+3 more 
posted on Sep, 6 2011 @ 10:46 AM
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the date of this news article is 28 February 2007 Time: 08:28.
little bit late.
edit on 6-9-2011 by Silend because: (no reason given)



posted on Sep, 6 2011 @ 10:48 AM
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reply to post by autowrench
 

Very interesting fine autowrench
. Now just understanding the softer material that is behaving as a SPONGE to this liquid.



posted on Sep, 6 2011 @ 10:49 AM
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Talk about getting water from a stone!!!!

Just had to say it.



posted on Sep, 6 2011 @ 10:49 AM
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edit on 2011-9-6 by tomten because: scrapped the comment :-)



posted on Sep, 6 2011 @ 10:51 AM
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reply to post by autowrench
 


I imagine that is many of these under ground oceans and lakes inside Earth, after all earth plates move constantly opening passage for surface water deep into earth crust.

I will love to see what kind of life could be found in that ocean water.



posted on Sep, 6 2011 @ 10:56 AM
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Kind of old news.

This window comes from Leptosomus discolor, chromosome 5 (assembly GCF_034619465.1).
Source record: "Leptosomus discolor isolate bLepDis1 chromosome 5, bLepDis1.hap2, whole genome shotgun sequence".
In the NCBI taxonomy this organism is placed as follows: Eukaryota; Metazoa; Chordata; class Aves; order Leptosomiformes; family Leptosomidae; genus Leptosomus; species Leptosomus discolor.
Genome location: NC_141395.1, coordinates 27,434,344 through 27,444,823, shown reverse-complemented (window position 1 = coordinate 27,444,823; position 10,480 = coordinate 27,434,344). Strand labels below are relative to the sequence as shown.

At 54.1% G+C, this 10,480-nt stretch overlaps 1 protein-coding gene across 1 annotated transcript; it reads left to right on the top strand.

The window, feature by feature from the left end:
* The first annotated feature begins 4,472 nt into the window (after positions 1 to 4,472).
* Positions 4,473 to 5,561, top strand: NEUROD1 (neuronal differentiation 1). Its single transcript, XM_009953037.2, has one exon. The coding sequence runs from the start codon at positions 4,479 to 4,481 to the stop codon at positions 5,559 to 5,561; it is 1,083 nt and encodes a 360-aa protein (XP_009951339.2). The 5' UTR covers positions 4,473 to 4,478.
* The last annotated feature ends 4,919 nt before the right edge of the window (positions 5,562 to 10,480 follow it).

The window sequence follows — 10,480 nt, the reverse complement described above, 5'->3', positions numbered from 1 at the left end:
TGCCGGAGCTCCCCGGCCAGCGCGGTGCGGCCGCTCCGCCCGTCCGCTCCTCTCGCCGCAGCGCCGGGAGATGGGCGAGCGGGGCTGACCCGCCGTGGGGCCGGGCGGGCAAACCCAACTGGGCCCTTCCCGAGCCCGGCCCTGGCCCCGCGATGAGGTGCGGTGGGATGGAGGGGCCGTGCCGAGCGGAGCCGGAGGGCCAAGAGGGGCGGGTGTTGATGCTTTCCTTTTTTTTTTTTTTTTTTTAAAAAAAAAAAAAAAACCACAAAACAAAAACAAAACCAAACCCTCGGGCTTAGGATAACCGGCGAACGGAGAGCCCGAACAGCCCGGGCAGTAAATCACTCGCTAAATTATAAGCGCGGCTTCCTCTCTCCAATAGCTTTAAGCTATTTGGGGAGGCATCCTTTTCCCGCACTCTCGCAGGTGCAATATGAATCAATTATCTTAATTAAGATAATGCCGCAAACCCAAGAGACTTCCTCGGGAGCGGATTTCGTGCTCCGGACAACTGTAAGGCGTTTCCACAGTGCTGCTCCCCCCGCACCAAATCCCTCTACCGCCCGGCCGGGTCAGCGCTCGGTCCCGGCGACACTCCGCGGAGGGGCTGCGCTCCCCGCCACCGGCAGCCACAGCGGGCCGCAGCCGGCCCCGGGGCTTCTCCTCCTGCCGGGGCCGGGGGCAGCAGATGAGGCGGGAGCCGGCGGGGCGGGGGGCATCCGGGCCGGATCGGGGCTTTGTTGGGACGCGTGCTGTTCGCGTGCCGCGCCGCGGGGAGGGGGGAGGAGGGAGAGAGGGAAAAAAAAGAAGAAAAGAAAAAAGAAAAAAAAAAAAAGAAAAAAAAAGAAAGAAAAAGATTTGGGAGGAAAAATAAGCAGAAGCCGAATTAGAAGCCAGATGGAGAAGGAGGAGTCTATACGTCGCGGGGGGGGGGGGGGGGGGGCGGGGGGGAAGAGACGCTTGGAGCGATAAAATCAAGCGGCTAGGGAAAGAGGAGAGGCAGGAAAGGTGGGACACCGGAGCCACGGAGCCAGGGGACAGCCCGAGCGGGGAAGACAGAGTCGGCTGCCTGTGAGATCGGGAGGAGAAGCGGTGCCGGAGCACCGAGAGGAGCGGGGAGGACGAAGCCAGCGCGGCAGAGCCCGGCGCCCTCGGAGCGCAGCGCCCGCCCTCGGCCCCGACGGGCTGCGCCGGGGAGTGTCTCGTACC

There were two books by Steven Baxter called Flood and Ark about that "ocean" leaking into the worlds main bodies of water filling the earth until everything was covered.

It is mud, not really open water. Not really even mud.........



posted on Sep, 6 2011 @ 11:21 AM
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Originally posted by autowrench
I hope I put this in the proper forum. this is big, people.


Scientists scanning the deep interior of Earth have found evidence of a vast water reservoir beneath eastern Asia that is at least the volume of the Arctic Ocean. The discovery marks the first time such a large body of water has found in the planet’s deep mantle. The finding, made by Michael Wysession, a seismologist at Washington University in St. Louis, and his former graduate student Jesse Lawrence, now at the University of California, San Diego, will be detailed in a forthcoming monograph to be published by the American Geophysical Union.


More on this story here: www.livescience.com...


I wonder if aliens are living there too...where there is water, there is life....



posted on Sep, 6 2011 @ 11:30 AM
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Given that water is even more valuable than oil it would appear that China may be sitting pretty. India, Pakistan and Mongolia are all are great need of fresh water supplies.
Funny how rivers once made land easy to settle and harness for power, allowing the US to become a superpower.
Next, underground aquifers will dictate who has the resources to sustain economic growth.
Amazing stuff. Just when you think you know all there is to know about you own planet.
edit on 6-9-2011 by Asktheanimals because: (no reason given)